The hidden cost of free

Way, way back when I first began working as a freelance photographer, I was sometimes tempted (and asked) to work for free to gain experience, or because the client pitched their event as a “great chance to market yourself.”  I sometimes accepted, reluctantly, and almost always found myself regretting the decision.

The experience gained was usually not as it was presented by the client, and invariably, the “great marketing opportunity” translated into more offers to work for free from the client’s guest list, if any at all.

The concept of how you can give stuff away and still make money was written up in a book by Chris Anderson called “Free: How Today’s Smartest Businesses Profit by Giving Something for Nothing“, (notably not for free on Amazon), which commented on and helped fuel the whole Freemium model startups love, in which a basic service is given away for free (like Google does with Gmail) and then a small percentage of users are charged for the more advanced features of a premium account, usually on a monthly subscription. 

As much as I’d like the idea of selling subscriptions to my services as a photographer (a day in the life, once a month for a year anyone?), on the few occasions where I did actually work for nothing, the results never paid off.

It shouldn’t really seem all that surprising. People who expect something for nothing aren’t usually the kind of people who turn into great clients. And as amplifiers and marketers on your behalf, the only message that usually gets communicated is that you work for free.

In creative fields like photography, writing, videography, graphic design, etc. where a large number of freelancers are competing for contracts, there is still pressure to “sell” your services for free in the hopes of winning a paying contract down the line.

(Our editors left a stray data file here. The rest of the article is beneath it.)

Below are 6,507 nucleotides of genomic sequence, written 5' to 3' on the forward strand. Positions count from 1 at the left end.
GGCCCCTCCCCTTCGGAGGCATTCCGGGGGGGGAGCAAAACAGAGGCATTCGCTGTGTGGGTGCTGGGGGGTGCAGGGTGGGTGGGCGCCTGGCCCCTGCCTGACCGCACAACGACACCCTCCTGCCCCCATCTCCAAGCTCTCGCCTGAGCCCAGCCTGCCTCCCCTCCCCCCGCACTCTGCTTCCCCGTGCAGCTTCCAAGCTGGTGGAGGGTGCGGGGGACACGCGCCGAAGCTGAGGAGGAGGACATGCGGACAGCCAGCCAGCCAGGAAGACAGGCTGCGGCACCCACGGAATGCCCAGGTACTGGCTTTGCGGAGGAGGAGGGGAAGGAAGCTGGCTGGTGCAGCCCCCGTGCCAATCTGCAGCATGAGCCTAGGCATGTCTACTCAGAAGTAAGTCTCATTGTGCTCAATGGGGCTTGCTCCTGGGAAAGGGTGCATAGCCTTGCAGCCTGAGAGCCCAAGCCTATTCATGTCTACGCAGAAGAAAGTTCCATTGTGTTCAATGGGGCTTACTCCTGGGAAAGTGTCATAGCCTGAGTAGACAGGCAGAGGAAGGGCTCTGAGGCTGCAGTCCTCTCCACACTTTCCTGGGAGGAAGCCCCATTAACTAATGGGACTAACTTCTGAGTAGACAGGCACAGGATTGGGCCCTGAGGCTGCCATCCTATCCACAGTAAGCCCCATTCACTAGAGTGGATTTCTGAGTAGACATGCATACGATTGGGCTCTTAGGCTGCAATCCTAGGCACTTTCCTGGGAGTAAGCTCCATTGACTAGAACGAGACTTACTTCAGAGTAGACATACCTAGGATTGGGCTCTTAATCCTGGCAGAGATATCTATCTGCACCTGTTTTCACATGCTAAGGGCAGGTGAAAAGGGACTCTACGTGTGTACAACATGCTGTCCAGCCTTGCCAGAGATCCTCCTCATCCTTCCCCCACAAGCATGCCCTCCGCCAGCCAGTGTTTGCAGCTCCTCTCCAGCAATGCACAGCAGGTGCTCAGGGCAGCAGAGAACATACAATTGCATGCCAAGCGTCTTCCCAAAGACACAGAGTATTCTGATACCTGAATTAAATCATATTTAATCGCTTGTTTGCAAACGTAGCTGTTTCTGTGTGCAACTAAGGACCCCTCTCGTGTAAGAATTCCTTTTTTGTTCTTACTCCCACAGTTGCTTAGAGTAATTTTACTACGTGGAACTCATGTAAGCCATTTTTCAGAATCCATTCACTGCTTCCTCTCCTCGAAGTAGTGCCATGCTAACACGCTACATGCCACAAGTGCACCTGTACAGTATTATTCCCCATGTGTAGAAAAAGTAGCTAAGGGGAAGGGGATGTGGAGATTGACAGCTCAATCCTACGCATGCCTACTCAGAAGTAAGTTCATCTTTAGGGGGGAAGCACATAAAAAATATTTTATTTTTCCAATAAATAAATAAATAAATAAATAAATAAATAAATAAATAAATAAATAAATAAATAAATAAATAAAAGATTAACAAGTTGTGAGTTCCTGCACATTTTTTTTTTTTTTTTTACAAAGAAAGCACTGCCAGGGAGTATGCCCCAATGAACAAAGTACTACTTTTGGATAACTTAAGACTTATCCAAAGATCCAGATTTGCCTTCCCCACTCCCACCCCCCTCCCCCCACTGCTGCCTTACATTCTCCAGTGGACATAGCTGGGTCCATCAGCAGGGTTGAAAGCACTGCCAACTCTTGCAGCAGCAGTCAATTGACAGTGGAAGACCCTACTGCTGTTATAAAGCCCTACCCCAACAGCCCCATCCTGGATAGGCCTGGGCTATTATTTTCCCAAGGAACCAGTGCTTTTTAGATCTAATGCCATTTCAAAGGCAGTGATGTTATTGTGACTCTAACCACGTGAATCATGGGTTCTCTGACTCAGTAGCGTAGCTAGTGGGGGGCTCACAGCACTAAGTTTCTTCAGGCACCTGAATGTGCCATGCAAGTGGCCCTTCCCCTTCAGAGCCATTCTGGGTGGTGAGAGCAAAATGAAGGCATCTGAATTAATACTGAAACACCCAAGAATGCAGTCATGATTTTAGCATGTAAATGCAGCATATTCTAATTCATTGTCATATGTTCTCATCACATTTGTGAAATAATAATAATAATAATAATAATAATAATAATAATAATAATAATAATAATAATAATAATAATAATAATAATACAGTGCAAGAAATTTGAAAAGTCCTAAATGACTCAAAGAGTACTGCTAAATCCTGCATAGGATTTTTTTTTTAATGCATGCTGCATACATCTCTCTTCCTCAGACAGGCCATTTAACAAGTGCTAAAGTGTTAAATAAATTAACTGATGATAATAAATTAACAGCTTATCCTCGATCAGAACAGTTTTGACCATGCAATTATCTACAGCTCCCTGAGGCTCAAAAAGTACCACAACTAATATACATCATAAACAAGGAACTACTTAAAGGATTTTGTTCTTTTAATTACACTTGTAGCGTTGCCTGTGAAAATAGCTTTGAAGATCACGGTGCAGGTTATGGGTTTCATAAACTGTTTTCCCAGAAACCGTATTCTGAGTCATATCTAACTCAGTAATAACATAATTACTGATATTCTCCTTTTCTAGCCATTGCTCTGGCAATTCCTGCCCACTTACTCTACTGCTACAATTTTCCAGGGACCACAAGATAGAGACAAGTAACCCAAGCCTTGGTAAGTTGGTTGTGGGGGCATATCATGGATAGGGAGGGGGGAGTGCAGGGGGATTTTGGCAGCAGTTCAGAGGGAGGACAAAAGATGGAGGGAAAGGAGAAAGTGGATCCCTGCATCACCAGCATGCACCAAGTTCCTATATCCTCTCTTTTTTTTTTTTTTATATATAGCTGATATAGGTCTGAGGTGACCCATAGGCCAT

When it’s a bad idea to work for free

Here’s why it doesn’t work for service providers the same way it might work out for a startup whose only cost is server space.

  1. You want to develop a customer relationship: Alas, customer loyalty just ain’t what it used to be. Because of the pernicious effect of freebies spawned by internet startups and the mass disintermediation the internet has enabled (allowing rich market businesses to buy services from poorer market labourers), loyalty is an increasingly rare resource. As a freelancer, odds are, your clients won’t come around as often as you’d like them to. Even with a regular working relationship, you may only get two or three contracts a year. For most freelancers, that’s not sufficient revenue to survive, let alone thrive.
  2. Free is expensive: If your free client does ever come back to you, you’ve set the bar very low for when you do eventually need to charge them real money to cover your operating costs and keep putting things into your body like food. At that point you’ll realize that negotiating for a fee compared to free. vs. a lower fee compared to a higher fee leaves you with less green in your jeans.
  3. Free gets ignored: People don’t respect what they don’t pay for. It’s as simple as that. Even if you charge a very low cost that just barely covers your operating costs, you are sending the message that you respect yourself and are confident in your ability. Any client not willing to pay even a low fee is not ever going to turn into a client that values you for what you can provide and you are better off putting that time and effort into finding clients who will.